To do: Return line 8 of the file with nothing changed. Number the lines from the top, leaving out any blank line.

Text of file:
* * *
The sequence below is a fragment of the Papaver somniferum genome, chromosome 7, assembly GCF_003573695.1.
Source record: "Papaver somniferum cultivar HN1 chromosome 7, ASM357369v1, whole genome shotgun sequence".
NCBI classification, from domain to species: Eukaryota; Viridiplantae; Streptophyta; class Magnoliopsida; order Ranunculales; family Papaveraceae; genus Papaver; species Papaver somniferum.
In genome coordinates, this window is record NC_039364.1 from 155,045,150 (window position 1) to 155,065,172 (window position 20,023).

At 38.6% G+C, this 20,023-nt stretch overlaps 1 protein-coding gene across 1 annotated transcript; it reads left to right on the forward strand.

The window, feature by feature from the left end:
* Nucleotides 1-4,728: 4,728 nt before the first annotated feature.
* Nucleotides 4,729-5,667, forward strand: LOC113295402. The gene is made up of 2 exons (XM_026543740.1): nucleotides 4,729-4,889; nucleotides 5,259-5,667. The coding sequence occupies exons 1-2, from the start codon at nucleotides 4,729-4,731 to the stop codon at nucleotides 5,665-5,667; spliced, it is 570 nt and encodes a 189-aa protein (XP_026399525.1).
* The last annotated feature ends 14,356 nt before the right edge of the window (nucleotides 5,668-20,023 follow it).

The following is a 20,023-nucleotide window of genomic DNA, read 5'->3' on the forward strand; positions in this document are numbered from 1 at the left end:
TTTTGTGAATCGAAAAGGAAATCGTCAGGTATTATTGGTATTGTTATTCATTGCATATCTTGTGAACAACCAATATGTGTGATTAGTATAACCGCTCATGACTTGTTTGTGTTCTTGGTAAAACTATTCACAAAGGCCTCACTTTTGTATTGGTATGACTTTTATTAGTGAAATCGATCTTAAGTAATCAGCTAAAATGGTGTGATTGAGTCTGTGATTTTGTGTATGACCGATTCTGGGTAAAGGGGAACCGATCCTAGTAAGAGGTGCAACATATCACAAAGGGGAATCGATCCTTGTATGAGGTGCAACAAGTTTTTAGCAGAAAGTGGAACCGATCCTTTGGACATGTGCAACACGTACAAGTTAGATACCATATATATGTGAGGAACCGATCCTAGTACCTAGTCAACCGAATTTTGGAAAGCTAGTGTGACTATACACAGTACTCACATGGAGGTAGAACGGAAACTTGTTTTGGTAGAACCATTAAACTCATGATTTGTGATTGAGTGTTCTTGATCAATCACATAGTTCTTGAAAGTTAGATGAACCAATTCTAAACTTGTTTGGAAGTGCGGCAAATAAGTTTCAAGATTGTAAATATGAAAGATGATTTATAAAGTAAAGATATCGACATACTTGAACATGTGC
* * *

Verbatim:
* Nucleotides 4,729-5,667, forward strand: LOC113295402. The gene is made up of 2 exons (XM_026543740.1): nucleotides 4,729-4,889; nucleotides 5,259-5,667. The coding sequence occupies exons 1-2, from the start codon at nucleotides 4,729-4,731 to the stop codon at nucleotides 5,665-5,667; spliced, it is 570 nt and encodes a 189-aa protein (XP_026399525.1).